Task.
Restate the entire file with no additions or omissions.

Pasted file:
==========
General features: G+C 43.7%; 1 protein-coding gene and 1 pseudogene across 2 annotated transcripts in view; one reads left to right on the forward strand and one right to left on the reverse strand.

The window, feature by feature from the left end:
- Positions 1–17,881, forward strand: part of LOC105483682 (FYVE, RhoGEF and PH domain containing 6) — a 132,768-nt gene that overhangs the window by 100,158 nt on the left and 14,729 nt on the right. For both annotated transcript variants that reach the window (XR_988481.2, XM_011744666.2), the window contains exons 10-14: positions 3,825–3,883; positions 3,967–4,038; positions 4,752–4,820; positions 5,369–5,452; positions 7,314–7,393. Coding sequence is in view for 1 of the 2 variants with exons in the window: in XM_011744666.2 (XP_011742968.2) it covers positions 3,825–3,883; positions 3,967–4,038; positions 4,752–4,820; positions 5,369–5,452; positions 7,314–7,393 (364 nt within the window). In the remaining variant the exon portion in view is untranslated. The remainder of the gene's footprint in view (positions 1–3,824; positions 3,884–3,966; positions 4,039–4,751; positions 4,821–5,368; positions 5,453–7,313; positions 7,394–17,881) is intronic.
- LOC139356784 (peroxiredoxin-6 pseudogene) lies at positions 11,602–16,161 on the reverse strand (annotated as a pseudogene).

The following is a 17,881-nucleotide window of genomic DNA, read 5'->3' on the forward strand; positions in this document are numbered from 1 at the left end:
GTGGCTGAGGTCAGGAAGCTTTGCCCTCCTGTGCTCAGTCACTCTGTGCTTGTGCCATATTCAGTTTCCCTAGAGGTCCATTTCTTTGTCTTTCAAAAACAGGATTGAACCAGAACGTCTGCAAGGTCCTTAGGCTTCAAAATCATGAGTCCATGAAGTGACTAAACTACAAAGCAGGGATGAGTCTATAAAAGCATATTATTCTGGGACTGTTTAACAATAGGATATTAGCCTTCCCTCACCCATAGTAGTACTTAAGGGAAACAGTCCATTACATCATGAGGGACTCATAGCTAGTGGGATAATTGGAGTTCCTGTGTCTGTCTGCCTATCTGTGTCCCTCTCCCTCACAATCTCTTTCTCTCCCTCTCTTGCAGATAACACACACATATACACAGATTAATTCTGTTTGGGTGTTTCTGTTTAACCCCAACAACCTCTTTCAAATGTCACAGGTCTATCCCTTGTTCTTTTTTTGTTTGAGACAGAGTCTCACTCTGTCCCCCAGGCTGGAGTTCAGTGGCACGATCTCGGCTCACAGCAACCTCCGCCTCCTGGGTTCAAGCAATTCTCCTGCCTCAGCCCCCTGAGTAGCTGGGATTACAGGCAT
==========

General features: G+C 43.7%; 1 protein-coding gene and 1 pseudogene across 2 annotated transcripts in view; one reads left to right on the forward strand and one right to left on the reverse strand.

The window, feature by feature from the left end:
- Positions 1–17,881, forward strand: part of LOC105483682 (FYVE, RhoGEF and PH domain containing 6) — a 132,768-nt gene that overhangs the window by 100,158 nt on the left and 14,729 nt on the right. For both annotated transcript variants that reach the window (XR_988481.2, XM_011744666.2), the window contains exons 10-14: positions 3,825–3,883; positions 3,967–4,038; positions 4,752–4,820; positions 5,369–5,452; positions 7,314–7,393. Coding sequence is in view for 1 of the 2 variants with exons in the window: in XM_011744666.2 (XP_011742968.2) it covers positions 3,825–3,883; positions 3,967–4,038; positions 4,752–4,820; positions 5,369–5,452; positions 7,314–7,393 (364 nt within the window). In the remaining variant the exon portion in view is untranslated. The remainder of the gene's footprint in view (positions 1–3,824; positions 3,884–3,966; positions 4,039–4,751; positions 4,821–5,368; positions 5,453–7,313; positions 7,394–17,881) is intronic.
- LOC139356784 (peroxiredoxin-6 pseudogene) lies at positions 11,602–16,161 on the reverse strand (annotated as a pseudogene).

The following is a 17,881-nucleotide window of genomic DNA, read 5'->3' on the forward strand; positions in this document are numbered from 1 at the left end:
GTGGCTGAGGTCAGGAAGCTTTGCCCTCCTGTGCTCAGTCACTCTGTGCTTGTGCCATATTCAGTTTCCCTAGAGGTCCATTTCTTTGTCTTTCAAAAACAGGATTGAACCAGAACGTCTGCAAGGTCCTTAGGCTTCAAAATCATGAGTCCATGAAGTGACTAAACTACAAAGCAGGGATGAGTCTATAAAAGCATATTATTCTGGGACTGTTTAACAATAGGATATTAGCCTTCCCTCACCCATAGTAGTACTTAAGGGAAACAGTCCATTACATCATGAGGGACTCATAGCTAGTGGGATAATTGGAGTTCCTGTGTCTGTCTGCCTATCTGTGTCCCTCTCCCTCACAATCTCTTTCTCTCCCTCTCTTGCAGATAACACACACATATACACAGATTAATTCTGTTTGGGTGTTTCTGTTTAACCCCAACAACCTCTTTCAAATGTCACAGGTCTATCCCTTGTTCTTTTTTTGTTTGAGACAGAGTCTCACTCTGTCCCCCAGGCTGGAGTTCAGTGGCACGATCTCGGCTCACAGCAACCTCCGCCTCCTGGGTTCAAGCAATTCTCCTGCCTCAGCCCCCTGAGTAGCTGGGATTACAGGCAT